In 5 Top Linux Computer Vendors for Small Business and 3 Open-Source Point-of-Sale Systems for Small Business, I discussed the Linux operating system as a reliable, secure alternative to computers running Microsoft Windows, and we profiled some of the best Linux vendors and support options.
In this article, I take a look at some of the excellent Linux video-creation and video-editing software, from easy to Hollywood extravaganza. Before we go any further I must share my Number One Pro Video Tip: Shoot your videos from a tripod. Please, for the love of humanity and for the comfort of your viewers.
Now that I’ve got that off my chest, let’s get on with your open source video software options.
Open Source Video Editors for Small Business
The OpenShot video editor is a superior choice for the beginning videographer. It is easy to learn, and fully-featured with a well-chosen feature set that may make it the only video editor you’ll ever need.
OpenShot lets you combine still images, audio tracks, and movie clips. It supports all the usual effects such as pans and fades, subtitles and captions, and scrolling titles and credits. It comes with a truckload of special effects such as black-and-white, sepia, glow, distortions, color effects, and old film appearance, and you can animate a group of still images.
Figure 1: If you’re new to making videos, the easy-to-learn OpenShot is a great choice.
OpenShot exports to a wide variety of formats and quality levels, including HD and Blu-Ray, and it can export directly to your YouTube or Vimeo account. You can also slow down or speed up clips.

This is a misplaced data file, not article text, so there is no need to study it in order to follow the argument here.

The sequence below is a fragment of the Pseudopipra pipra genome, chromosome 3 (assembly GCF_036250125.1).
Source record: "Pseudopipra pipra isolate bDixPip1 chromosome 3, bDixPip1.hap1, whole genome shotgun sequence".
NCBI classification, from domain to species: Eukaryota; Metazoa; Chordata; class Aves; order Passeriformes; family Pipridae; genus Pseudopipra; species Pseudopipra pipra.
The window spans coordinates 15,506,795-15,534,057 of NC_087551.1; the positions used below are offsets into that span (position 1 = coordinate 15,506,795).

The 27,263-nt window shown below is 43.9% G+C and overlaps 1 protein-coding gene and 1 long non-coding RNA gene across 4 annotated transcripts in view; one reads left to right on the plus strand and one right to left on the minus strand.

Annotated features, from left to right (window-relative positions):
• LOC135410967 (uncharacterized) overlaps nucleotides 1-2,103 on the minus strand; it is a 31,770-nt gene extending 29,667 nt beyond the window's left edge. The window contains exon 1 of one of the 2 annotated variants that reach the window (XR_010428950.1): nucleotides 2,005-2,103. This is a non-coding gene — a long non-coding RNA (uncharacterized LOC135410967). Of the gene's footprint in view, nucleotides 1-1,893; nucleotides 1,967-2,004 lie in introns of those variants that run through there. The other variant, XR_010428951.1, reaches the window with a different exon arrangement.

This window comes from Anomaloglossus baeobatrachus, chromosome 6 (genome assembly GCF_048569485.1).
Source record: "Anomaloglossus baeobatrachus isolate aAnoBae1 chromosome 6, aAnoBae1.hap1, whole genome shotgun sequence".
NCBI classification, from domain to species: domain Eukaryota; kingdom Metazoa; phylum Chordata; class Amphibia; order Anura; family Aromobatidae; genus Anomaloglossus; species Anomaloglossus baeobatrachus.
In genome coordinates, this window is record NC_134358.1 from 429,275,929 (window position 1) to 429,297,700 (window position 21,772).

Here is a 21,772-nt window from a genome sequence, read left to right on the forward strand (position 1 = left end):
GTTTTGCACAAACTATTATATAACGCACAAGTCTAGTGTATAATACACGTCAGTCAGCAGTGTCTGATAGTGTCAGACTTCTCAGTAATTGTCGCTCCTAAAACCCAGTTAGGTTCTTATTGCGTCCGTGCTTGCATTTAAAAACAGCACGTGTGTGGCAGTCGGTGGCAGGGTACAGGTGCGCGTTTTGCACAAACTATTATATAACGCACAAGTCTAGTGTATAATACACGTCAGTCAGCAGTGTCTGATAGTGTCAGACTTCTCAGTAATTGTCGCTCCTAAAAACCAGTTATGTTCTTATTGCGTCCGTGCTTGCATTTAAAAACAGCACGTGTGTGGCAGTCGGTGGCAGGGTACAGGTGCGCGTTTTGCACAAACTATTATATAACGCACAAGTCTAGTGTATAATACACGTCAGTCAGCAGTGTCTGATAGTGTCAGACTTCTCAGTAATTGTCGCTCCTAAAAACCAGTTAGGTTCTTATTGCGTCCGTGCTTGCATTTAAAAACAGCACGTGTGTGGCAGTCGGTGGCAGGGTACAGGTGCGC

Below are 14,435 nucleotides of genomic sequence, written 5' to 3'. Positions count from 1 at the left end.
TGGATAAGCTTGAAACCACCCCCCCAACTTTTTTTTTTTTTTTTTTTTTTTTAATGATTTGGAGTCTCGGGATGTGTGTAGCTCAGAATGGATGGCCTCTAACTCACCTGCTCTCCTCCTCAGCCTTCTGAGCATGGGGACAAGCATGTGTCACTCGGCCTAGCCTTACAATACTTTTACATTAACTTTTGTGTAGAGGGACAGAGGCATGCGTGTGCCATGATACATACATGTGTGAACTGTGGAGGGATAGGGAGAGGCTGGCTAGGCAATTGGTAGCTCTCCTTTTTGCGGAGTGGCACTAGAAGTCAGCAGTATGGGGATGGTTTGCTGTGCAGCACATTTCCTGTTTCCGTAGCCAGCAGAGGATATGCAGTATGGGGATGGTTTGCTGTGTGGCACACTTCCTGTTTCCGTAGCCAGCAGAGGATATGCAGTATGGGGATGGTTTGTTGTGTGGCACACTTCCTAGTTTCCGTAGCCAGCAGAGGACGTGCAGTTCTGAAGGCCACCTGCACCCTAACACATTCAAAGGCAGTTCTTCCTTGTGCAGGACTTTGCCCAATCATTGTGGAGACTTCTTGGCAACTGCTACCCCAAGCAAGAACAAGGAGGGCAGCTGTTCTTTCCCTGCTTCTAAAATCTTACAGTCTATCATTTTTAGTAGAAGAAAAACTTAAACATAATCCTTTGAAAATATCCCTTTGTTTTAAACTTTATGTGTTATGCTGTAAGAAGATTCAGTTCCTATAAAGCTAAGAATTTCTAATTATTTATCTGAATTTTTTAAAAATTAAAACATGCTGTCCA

Consult the documentation to learn all about it, though it’s so well-designed I doubt you’ll be reaching for the manual all that often. It runs only on Linux, and the nice OpenShot developers offer a free live DVD image. It includes a complete Linux operating system and OpenShot, so you can easily try it without installing it.
Download the image, burn it to a blank DVD, boot it up and give it a whirl.
Price, support, platform: Free of cost, community support, Linux.
The next step up is Kdenlive, a professional-level video editor with nearly the ease-of-use of OpenShot, but with many more capabilities. It supports tethered shooting from any Firewire-connected video camera, which is a great way to keep your old DV or HDV camera (DV and HDV record to tape) in service.
Of course, you can also use lower-end camcorders that rely on compact Flash storage; simply connect the camera to a computer via USB to copy the files over, and then edit. You can also record your computer desktop and make screencasts, which is a great way to make training videos for new software, and you can capture from any video media connected to your computer, such as a DVD or video player.
Figure 2: Kdenlive offers loads of features without being overly complicated.
Kdenlive includes a clip monitor, record monitor, and project monitor, which let you preview everything you’re doing in real time. Just like OpenShot, you can mix pretty much any video or audio media, and Kdenlive provides tools for organizing your projects and syncing audio and video tracks.
You can export video files to whatever format and quality level you want, such as TV, DVD, mobile devices, Web, Blu-Ray and high-definition. The second-to-last step any video editor takes is to render your project into its final form, which takes a few minutes, and Kdenlive allows you to continue working while it’s rendering.
Kdenlive has a raft of other useful features such as notes, creative effects, scripting support, and creating custom profiles. The Kdenlive community have created a big batch of shared profiles, and you can preview and download these with a couple of clicks. You can also download project profiles and cool title templates.
Price, support, platform: Free of cost, community support, Linux and Mac.